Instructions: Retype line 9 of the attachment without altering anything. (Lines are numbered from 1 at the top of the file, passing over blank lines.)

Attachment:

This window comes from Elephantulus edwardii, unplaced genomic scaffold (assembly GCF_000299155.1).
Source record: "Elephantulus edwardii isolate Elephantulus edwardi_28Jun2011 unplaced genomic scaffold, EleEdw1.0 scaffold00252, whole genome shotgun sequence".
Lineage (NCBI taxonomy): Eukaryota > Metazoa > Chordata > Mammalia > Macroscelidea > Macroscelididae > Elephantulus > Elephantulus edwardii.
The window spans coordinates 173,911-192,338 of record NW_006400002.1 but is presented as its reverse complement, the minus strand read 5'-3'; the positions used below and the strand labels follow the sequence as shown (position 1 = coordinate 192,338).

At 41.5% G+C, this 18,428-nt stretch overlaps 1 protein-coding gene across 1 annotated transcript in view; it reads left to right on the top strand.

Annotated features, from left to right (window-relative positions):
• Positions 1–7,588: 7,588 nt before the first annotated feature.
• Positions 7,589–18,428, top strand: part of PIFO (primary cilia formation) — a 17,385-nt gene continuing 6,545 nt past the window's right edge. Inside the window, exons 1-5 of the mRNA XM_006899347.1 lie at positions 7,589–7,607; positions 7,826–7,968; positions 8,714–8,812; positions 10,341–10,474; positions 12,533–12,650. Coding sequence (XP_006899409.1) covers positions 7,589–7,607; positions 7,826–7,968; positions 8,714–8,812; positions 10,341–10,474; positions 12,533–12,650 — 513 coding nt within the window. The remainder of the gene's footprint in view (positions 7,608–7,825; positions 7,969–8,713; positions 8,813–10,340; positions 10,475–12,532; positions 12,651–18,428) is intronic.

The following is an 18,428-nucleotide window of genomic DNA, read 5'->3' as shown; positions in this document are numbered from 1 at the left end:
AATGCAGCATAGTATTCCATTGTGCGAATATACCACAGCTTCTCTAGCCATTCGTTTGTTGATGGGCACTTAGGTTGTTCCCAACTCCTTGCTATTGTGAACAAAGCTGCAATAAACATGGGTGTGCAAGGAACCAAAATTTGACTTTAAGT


The following is an 18,428-nucleotide window of genomic DNA, read 5'->3' as shown; positions in this document are numbered from 1 at the left end: